By Deepak Gopalakrishnan May. 15, 2021
Alma Matters: Inside the IIT Dream presents life as it is for a variety of students (and even faculty), leaving viewers to make up their own mind. It’s neither an endorsement of the IITs, nor an outright censure. The Netflix documentary takes a real, honest look at what it’s like to be an IITian.
Media portrayals of the Indian Institutes of Technology tend to fall into one of two camps – utter reverence, or the-dark-underbelly-of. Where Alma Matters: Inside the IIT Dream succeeds is in its balance between these two extremes. The new Netflix documentary captures both the good and bad parts of life inside one of India’s best and most hallowed colleges, through the eyes of its most important stakeholders, those who’re studying there.
The three-episode series focuses on the students of IIT Kharagpur – their aspirations, fears, insecurities, and pressures. As the show progresses, you feel like they’re any one of us – except with a better JEE rank (apologies to readers who might actually be from an IIT). It also features a cameo by Biswa Kalyan Rath, the celebrated comedian who happens to be an alumnus of the institute.
The new Netflix documentary captures both the good and bad parts of life inside one of India’s best and most hallowed colleges, through the eyes of its most important stakeholders, those who’re studying there.
I’ll be honest. When I sat down to watch the documentary, I expected a bleak watch. Maybe how the struggle to get through to an IIT wrecked years of so many youngsters, a theme that has personal appeal (I made the mistake of scoring decently enough in my Class 10 exams, giving my parents false hope that they had a potential IITian on their hands – a dream that was easily shattered once said potential IITian refused to go to coaching classes any longer.). Biswa’s appearance in the trailer for the show only added to my impression that this series would not be one large puff piece; after all, his own show Laakhon Mein Ek dealt with the dark side of the IIT coaching industry.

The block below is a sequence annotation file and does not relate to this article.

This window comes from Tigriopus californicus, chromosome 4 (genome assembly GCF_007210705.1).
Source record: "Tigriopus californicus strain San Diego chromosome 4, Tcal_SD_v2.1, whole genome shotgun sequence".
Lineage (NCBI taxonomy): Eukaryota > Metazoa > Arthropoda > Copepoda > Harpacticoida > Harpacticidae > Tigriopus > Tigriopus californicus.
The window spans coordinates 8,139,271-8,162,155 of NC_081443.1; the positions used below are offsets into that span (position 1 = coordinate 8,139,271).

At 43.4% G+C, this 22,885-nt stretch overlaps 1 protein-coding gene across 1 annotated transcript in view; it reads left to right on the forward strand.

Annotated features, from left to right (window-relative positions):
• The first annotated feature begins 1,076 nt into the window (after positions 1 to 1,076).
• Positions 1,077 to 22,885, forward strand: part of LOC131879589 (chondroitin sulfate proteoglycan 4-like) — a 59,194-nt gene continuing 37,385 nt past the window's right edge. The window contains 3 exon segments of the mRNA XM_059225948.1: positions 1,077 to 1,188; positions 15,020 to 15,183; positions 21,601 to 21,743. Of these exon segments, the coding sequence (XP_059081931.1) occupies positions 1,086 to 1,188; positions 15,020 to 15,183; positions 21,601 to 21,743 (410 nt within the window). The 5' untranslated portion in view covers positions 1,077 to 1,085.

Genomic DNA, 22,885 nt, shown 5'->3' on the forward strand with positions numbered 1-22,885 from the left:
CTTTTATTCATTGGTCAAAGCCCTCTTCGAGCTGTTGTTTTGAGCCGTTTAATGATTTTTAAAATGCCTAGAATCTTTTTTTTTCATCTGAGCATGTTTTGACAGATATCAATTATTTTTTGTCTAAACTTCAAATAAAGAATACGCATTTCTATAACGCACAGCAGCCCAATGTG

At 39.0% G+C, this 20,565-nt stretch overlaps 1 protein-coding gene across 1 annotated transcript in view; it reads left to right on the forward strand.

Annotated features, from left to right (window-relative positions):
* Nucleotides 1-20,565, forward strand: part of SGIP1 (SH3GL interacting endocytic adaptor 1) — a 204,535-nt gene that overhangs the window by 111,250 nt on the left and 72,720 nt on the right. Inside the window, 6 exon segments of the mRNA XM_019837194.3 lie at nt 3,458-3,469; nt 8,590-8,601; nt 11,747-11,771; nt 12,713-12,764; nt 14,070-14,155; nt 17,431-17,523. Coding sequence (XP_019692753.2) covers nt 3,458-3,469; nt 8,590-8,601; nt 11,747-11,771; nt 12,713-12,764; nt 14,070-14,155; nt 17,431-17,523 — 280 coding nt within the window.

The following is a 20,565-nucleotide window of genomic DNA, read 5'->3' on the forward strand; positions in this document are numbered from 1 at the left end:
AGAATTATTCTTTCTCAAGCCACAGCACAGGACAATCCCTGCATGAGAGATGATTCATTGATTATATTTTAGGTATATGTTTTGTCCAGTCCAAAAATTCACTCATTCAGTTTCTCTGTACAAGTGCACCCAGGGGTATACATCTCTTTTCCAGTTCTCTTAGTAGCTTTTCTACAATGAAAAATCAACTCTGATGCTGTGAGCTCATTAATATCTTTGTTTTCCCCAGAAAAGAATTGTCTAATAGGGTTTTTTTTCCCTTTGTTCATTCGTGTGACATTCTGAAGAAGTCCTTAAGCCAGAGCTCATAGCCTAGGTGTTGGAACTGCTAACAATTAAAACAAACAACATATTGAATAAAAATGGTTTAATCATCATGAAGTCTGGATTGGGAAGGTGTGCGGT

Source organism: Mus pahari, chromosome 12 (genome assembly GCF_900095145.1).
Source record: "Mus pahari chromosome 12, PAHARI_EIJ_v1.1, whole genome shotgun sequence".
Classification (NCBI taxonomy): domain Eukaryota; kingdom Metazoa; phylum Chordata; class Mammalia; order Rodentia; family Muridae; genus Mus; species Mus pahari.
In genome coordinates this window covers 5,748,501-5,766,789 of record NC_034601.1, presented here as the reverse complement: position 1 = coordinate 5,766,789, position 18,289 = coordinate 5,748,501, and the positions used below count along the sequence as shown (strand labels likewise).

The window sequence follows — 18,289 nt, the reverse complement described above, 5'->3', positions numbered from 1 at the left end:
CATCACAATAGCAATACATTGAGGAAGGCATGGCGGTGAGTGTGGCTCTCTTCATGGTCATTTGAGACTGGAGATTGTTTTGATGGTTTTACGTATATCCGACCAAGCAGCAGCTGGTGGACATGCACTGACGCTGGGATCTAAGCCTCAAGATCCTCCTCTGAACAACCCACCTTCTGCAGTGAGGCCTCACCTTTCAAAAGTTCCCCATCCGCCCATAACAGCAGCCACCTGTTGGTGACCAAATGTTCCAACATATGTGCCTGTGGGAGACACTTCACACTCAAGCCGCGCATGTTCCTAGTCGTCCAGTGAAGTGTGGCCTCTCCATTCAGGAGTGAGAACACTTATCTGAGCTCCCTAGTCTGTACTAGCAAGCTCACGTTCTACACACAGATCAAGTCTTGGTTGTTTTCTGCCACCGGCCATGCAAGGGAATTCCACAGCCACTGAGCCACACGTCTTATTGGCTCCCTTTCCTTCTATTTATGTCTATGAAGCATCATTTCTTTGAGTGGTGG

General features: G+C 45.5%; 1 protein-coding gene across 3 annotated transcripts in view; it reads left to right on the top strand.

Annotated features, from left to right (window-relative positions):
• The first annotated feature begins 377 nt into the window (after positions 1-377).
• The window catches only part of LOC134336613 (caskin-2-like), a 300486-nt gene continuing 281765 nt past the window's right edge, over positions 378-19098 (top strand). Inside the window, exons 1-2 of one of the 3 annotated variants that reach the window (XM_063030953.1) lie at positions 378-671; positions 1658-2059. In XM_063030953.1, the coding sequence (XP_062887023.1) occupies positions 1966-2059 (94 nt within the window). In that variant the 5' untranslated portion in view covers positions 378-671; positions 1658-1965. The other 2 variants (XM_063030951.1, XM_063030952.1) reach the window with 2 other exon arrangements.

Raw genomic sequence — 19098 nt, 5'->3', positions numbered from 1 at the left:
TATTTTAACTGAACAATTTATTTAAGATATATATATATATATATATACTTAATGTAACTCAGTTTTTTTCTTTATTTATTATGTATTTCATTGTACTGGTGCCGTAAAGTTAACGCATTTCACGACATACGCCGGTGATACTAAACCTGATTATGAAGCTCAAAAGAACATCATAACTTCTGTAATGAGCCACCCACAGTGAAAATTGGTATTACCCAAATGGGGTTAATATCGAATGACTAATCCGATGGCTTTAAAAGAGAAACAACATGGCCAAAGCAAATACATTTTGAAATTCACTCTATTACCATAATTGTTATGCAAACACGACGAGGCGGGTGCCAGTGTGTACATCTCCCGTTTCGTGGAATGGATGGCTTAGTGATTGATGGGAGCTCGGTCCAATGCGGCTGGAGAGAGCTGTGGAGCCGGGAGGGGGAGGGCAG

Around two and a half hours into Alma Matters, though, I was pleasantly surprised that not only was it balanced but it was also mature. It was a real, honest look at what it’s like to be an IITian. It felt like an AV version of some Quora threads. There were some happy themes, and some dark ones. These often follow each other and the effect can be jarring, particularly in the third episode where (minor spoiler alert) a delightful bit on a much-loved college Diwali tradition abruptly segued into, without warning, a gripping segment on suicides on campus. Diyas to ropes in two minutes.
It was a real, honest look at what it’s like to be an IITian. It felt like an AV version of some Quora threads.
Part of the reason the documentary feels real is that a majority of it is shot in hostels and whereabouts. Indeed, it’s surprising that a crew was allowed to shoot sensitive bits like placement processes, hostel drinking, a student uprising, and even lectures. Students portrayed raw emotion not out of thespian training but because that’s what they were feeling at the time, often quoting from that unique brand of philosophy that comes from copious amounts of frustration and nicotine.
At times, I was reminded of many moments from my own college life (even though my place of study was a fair few rungs below the one in question) – the joy and trauma of placement season, the bland yet nourishing mess food, the hapless attempts at making music, the inexplicable thrill of winning an inter-department dumb charades competition. In many ways, the documentary feels like any other college experience, and there will be a fair bit of nostalgia invoked even if you’ve never gone to an engineering college, let alone a premier IIT. That being said, it’s evident their problems are of a different level (oh, the pressure to live up to the IIT tag!), but otherwise, they’re just like you and me.